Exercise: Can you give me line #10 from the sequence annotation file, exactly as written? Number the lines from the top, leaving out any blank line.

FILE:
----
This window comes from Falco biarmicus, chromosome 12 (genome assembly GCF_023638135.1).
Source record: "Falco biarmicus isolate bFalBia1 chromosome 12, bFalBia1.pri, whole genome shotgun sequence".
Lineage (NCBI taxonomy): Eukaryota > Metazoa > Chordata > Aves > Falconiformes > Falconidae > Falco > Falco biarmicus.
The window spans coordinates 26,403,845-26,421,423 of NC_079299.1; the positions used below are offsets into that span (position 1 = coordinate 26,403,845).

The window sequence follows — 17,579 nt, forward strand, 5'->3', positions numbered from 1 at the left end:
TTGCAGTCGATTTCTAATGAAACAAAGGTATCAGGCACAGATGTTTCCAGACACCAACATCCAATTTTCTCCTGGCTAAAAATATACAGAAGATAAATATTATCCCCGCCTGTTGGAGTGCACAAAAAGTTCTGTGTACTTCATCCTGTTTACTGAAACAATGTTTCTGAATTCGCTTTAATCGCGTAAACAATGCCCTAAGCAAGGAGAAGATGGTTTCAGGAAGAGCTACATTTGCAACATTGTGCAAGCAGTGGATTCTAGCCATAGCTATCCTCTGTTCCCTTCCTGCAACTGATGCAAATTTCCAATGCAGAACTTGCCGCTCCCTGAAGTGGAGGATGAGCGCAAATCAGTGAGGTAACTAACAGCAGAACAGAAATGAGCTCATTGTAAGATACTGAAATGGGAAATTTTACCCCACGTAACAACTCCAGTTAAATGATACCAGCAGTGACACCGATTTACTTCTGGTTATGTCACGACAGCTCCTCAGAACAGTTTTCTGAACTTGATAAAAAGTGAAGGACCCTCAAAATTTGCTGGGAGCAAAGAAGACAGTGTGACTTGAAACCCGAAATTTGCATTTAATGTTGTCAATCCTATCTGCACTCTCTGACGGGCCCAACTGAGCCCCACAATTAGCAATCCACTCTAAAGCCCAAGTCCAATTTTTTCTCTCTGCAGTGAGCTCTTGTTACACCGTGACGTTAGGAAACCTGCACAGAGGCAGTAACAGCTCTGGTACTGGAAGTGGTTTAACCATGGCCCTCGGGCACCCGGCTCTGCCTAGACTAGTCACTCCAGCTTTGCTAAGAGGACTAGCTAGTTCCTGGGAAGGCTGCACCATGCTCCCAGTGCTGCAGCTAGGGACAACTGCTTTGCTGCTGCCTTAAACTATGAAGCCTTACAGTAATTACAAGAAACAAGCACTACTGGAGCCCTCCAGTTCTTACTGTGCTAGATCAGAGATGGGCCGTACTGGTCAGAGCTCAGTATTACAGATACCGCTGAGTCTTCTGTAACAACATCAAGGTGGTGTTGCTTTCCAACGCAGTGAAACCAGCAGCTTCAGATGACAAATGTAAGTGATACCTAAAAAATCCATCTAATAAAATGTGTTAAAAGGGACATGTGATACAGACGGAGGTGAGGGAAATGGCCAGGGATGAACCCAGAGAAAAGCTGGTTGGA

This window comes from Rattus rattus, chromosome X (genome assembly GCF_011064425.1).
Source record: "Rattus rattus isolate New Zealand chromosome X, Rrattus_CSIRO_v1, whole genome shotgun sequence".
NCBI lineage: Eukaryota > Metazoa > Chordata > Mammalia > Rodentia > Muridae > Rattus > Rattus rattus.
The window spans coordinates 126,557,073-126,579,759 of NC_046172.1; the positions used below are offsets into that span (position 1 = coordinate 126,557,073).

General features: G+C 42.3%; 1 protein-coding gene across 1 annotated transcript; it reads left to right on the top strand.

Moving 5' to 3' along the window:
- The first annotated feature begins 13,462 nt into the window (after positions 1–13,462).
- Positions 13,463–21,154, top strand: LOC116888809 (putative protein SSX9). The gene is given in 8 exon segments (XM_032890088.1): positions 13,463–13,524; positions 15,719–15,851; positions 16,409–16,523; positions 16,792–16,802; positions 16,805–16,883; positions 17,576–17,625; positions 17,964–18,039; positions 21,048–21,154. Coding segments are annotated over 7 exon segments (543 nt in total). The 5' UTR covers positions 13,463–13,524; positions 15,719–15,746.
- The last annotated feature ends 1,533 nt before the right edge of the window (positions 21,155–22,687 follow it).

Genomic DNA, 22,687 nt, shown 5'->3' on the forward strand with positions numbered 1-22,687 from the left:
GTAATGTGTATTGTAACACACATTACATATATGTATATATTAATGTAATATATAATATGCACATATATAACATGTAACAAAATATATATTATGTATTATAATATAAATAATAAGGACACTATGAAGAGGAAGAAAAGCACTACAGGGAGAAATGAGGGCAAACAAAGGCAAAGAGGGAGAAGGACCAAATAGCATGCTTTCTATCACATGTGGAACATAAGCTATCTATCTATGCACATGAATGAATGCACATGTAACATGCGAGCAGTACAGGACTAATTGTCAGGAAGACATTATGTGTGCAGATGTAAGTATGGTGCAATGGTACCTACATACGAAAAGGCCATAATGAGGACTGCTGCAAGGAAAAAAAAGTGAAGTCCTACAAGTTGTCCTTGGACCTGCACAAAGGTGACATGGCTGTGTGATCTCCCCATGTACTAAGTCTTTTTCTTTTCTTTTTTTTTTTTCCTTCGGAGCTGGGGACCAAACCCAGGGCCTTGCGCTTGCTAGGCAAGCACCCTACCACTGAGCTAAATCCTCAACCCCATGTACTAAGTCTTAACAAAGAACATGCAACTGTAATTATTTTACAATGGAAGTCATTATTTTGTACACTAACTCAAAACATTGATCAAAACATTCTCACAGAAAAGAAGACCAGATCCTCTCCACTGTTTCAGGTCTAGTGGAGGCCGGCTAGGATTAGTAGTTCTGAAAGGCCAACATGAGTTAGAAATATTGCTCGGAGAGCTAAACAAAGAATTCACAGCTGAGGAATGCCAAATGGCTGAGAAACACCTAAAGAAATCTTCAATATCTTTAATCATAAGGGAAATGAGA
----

The window spans coordinates 126,557,073-126,579,759 of NC_046172.1; the positions used below are offsets into that span (position 1 = coordinate 126,557,073).